Autism Sibling Support Groups State College PA

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momsversusautism.org
(814) 238-1748
747 Tanager Drive
State College, PA
Support Services
ABA/Discrete Trial, Art Therapy, Behavorial Intervention, DAN! Pediatrics, Early Intervention, Government/State Agency, Hippotherapy (Horseback Riding), Marriage & Family Counseling, Music Therapy, Nutritional Counseling, Occupational Therapy, Physical Therapy, Respite, Respite/Childcare/Babysitting, Sensory Integration, Speech Therapy, Summer Camp/ESY, Support Organization, Therapy Providers, Verbal Behavior
Ages Supported
Preschool,Kindergarten

Data Provided By:
Craig S.Feaster
(814) 867-0670
110 Radnor Road, Suite 101
State College, PA
Support Services
Other, Psychological Counseling

Data Provided By:
Assist, Inc.
(814) 536-7313
Johnstown, PA
Support Services
Adult Support, Behavior Assessment, Behavorial Intervention, Play Therapy, Psychological Counseling, Social Skills Training, Support / Tutoring, Support Group Meetings, Verbal Behavior
Ages Supported
1-5 Grade,11-12 Grade,6-8 Grade,9-10 Grade,Adult

Data Provided By:
Focus Ladder
(484) 326-9423
475 Prospect St.
Springfield, PA
Support Services
Floortime, Interactive Metronome, Occupational Therapy, Sensory Integration, Summer Camp/ESY, Support / Tutoring
Ages Supported
1-5 Grade,11-12 Grade,6-8 Grade,9-10 Grade,Adult

Data Provided By:
Edward G. Daniels
(609) 922-4521
Philadelphia, PA
Support Services
Academic Assessments, Behavior Assessment, Disability Advocacy, Educational Advocacy, Educational Assessment, Helpful Websites, Psychological Counseling, Social Skills Training, Support / Tutoring, Training/Seminars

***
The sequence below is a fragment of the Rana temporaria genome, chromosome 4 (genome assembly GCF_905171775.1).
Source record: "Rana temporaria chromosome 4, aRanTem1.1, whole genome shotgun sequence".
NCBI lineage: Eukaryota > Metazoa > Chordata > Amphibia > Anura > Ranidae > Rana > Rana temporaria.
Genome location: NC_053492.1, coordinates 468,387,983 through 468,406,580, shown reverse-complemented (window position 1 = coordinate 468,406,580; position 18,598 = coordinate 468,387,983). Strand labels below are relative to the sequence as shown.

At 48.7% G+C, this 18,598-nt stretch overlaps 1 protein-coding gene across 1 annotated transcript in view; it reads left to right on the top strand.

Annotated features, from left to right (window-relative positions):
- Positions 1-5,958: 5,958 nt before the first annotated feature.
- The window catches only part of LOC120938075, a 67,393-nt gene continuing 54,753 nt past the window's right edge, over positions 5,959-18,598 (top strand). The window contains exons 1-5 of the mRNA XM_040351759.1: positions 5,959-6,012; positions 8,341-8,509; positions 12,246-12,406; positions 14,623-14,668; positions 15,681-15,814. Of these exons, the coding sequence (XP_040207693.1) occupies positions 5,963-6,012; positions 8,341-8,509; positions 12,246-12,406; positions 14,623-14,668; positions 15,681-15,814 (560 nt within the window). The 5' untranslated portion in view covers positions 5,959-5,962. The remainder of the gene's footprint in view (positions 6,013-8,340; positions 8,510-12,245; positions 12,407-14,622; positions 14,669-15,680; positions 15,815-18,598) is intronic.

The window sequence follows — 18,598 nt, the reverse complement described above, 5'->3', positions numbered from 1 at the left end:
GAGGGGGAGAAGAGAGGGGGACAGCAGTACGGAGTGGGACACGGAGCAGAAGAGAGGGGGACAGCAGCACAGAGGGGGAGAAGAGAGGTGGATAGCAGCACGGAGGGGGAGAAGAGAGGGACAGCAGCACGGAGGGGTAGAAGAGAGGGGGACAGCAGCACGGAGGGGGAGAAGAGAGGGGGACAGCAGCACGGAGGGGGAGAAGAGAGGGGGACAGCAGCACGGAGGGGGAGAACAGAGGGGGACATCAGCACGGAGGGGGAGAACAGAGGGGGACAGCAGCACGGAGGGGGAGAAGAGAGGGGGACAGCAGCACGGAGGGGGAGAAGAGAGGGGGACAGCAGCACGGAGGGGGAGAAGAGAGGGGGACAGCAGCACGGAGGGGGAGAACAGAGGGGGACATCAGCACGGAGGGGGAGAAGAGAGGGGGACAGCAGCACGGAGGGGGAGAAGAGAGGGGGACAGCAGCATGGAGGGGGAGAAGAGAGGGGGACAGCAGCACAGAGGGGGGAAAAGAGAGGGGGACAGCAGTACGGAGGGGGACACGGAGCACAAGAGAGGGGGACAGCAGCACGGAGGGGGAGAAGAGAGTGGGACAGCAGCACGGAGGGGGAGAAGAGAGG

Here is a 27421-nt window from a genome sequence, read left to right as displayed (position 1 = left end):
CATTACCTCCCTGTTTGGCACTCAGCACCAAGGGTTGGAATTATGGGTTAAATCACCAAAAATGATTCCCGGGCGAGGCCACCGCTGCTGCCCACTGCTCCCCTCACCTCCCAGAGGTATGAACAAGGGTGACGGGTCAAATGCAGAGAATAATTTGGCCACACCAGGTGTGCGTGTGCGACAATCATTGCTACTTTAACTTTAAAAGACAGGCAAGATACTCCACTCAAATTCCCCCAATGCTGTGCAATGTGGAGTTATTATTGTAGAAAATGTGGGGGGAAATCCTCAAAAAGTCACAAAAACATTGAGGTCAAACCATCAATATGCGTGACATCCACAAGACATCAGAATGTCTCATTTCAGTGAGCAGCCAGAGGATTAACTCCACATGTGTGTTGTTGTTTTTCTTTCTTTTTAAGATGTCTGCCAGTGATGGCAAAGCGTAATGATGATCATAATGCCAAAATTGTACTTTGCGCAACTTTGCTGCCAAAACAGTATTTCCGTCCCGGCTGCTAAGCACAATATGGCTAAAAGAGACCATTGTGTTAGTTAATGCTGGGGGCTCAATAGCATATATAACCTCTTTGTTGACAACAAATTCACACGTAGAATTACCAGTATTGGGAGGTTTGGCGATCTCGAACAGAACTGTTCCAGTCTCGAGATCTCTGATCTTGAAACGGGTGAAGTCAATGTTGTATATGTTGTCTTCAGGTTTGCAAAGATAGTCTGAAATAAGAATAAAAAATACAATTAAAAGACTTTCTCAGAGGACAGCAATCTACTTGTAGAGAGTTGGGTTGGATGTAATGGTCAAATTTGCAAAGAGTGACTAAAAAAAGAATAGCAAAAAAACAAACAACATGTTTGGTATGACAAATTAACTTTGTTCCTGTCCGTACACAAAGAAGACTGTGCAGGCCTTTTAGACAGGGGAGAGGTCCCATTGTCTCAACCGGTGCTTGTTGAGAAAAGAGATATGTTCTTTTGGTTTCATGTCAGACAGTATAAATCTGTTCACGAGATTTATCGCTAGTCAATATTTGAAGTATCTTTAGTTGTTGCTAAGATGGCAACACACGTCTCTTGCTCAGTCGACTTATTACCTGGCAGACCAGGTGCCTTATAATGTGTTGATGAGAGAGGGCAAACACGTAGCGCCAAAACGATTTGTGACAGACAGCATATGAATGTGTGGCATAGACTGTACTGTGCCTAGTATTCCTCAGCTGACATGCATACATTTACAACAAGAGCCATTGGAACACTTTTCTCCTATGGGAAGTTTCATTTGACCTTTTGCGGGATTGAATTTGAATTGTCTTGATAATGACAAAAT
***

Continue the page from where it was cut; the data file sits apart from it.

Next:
Ages Supported
Adult

Data Provided By:
Redding Behavior Analysis
(814) 777-3003
268 Toftrees Ave. 321
State College, PA
Support Services
ABA/Discrete Trial, Behavorial Intervention, Other, Training/Seminars, Verbal Behavior
Ages Supported
Preschool,Kindergarten,1-5 Grade,6-8 Grade

Data Provided By:
Dr. Robyn Catagnus
8773CLARITY
#160
Langhorne, PA
Support Services
ABA, Ideas For Finding Therapists, ABA, Therapy Services, ABA/Discrete Trial, Academic Assessments, Behavorial Intervention, Early Intervention, Early Intervention, Medical, Nutritional Counseling, Social Skills Training, Support / Tutoring, Therapy Providers, Training/Seminars, Verbal Behavior
Ages Supported
Preschool,Kindergarten,1-5 Grade,6-8 Grade,9-10 Grade,11-12 Grade,Adult

Data Provided By:
AHEADD
(412) 848-9355
3945 Forbes Avenue
Pittsburgh, PA
Support Services
Adult Support, Colleges/universities, degrees in teaching/special ed., Disability Advocacy, Support / Tutoring, Training/Seminars
Ages Supported
Adult

Data Provided By:
Happy Hearts Yoga, LLC
(215) 257-3193
105 Greentop Rd
Quakertown, PA
Support Services
Camps, Summer Camp/ESY, Support / Tutoring, Training/Seminars
Ages Supported
1-5 Grade,11-12 Grade,6-8 Grade,9-10 Grade,Kindergarten

Data Provided By:
Teri Hoffman
(610) 404-1018
139 Monocacy Hill Rd
Birdsboro, PA
Support Services
Behavior Assessment, Behavorial Intervention, Camps, Educational Assessment, Play Therapy, Psychological Counseling, Sensory Integration, Summer Camp/ESY, Support / Tutoring
Ages Supported